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Neurosurgeon fined for 'wrong-side' mistake

By WES ALLISON

© St. Petersburg Times, published December 3, 2000


TAMPA -- Drilling a hole in the wrong side of a patient's head is one thing. Failing to be contrite about it, the Florida Board of Medicine made clear Saturday, is quite another.

The Board of Medicine fined a St. Petersburg neurosurgeon $5,000 for boring a burr hole into the wrong side of a 66-year-old woman's head as part of a biopsy of a brain tumor.

The doctor, Jeffrey Walker, realized the mistake before he reached her brain and continued the operation on the correct side.

The incident occurred in March 1998 at Northside Hospital. During his short hearing before the board in Tampa Saturday afternoon, members of the board gave Walker credit for properly reporting the mistake and for being candid about it with the patient's family, and said there's no doubt Walker is a well-trained and accomplished brain surgeon.

But then Walker blamed the nurse for shaving, cleaning and draping cloth around the patient's left, rather than right, side, which he said led to his error. "The nurse made a mistake and I failed to notice the mistake," Walker told the board. "The nurse, of course, no longer works there."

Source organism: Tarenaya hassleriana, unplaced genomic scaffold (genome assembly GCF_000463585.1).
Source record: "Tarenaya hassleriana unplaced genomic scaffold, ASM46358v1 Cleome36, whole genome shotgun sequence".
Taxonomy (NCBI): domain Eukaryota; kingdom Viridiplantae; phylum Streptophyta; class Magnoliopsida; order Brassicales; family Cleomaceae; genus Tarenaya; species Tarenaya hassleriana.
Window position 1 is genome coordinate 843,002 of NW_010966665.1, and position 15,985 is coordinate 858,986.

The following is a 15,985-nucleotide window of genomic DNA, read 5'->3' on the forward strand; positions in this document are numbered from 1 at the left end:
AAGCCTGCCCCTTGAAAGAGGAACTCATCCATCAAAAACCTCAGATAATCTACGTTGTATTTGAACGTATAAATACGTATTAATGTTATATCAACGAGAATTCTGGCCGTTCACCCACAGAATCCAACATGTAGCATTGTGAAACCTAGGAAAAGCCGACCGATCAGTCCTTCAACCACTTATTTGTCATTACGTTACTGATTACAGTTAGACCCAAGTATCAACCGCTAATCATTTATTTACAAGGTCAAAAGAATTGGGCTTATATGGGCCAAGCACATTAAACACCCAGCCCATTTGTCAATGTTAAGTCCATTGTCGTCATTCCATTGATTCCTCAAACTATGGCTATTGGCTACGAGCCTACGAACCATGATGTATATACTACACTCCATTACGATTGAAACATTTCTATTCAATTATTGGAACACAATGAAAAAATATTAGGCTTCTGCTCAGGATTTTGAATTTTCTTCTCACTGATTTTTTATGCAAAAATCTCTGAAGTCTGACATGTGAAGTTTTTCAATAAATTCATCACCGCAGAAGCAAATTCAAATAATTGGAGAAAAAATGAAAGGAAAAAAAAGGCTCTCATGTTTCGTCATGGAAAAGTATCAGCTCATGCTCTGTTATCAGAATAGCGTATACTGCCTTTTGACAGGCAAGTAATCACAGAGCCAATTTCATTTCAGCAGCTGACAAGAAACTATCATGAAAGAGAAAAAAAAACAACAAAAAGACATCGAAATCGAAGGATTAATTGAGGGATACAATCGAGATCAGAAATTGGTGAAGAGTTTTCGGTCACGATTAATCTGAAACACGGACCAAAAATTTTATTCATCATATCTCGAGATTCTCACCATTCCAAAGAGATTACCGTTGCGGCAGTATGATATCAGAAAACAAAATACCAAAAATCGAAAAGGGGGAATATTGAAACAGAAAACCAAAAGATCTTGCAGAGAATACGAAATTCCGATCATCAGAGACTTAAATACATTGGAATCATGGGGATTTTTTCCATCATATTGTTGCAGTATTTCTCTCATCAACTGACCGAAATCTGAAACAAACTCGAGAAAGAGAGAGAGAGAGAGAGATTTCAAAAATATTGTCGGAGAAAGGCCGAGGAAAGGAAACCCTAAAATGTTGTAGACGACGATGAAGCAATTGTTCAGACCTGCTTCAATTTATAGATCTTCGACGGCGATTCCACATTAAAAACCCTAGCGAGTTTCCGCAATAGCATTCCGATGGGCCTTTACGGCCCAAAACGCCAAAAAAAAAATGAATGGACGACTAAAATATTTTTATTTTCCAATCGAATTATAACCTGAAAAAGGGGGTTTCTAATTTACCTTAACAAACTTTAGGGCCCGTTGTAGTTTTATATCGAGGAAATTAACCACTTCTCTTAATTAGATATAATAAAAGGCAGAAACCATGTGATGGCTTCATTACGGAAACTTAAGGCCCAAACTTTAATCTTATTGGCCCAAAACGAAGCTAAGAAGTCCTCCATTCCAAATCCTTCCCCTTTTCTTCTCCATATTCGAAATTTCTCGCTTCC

"This doctor is very impressed with himself," snapped Dr. Zachariah P. Zachariah, a cardiologist from Fort Lauderdale. "He thinks he's so fantastic that checking the patient before he makes a burr hole is beneath him."

Zachariah suggested Walker needed to be taught a lesson and should be required to perform 30 or 40 hours of community service.

"This is one of the most arrogant guys I've seen in an long time," he said. "This guy needs to eat some humble pie."

Dr. John W. Glotfelty, a taciturn ophthalmologist from Lakeland, sounded equally irritated at Walker's assertion that no harm was done.

"Maybe we can go around the table and have everyone take a turn shaving your head," he said. Wrong-side surgery "has been a problem for the Board of Medicine for some time. Apparently $5,000 may not be enough money to get his attention."

Walker, a well-known Tampa Bay-area neurosurgeon, told the board that he has performed more than 4,000 procedures. He has practiced in the area since 1985 and has not been disciplined before.

Dr. Gaston J. Acosta-Rua, a board member from Jacksonville, tried to calm his colleagues and urged them to accept the state's recommended punishment: the fine, plus administrative costs of $928.24; a letter of concern from the board; and five hours of continuing medical education in risk management. The sanction is typical for that sort of offense.

Walker may be arrogant, but "so are we all," said Acosta-Rua, also a neurosurgeon. "Maybe I am getting old and I am not so arrogant. Maybe you will not be so arrogant."

The board agreed, 6-3. Walker left, not saying a word.

Also Saturday, the board fined a Tampa internist, Dr. Atul R. Shaw, $2,500 for failing to timely diagnose and treat a bleeding duodenal ulcer and colon cancer in an 80-year-old woman. Instead, he treated her for anemia. By the time the cancer was discovered, the tumor was large, and little could be done for her. She died in September 1993, and the board found that Shaw's action contributed to her death.

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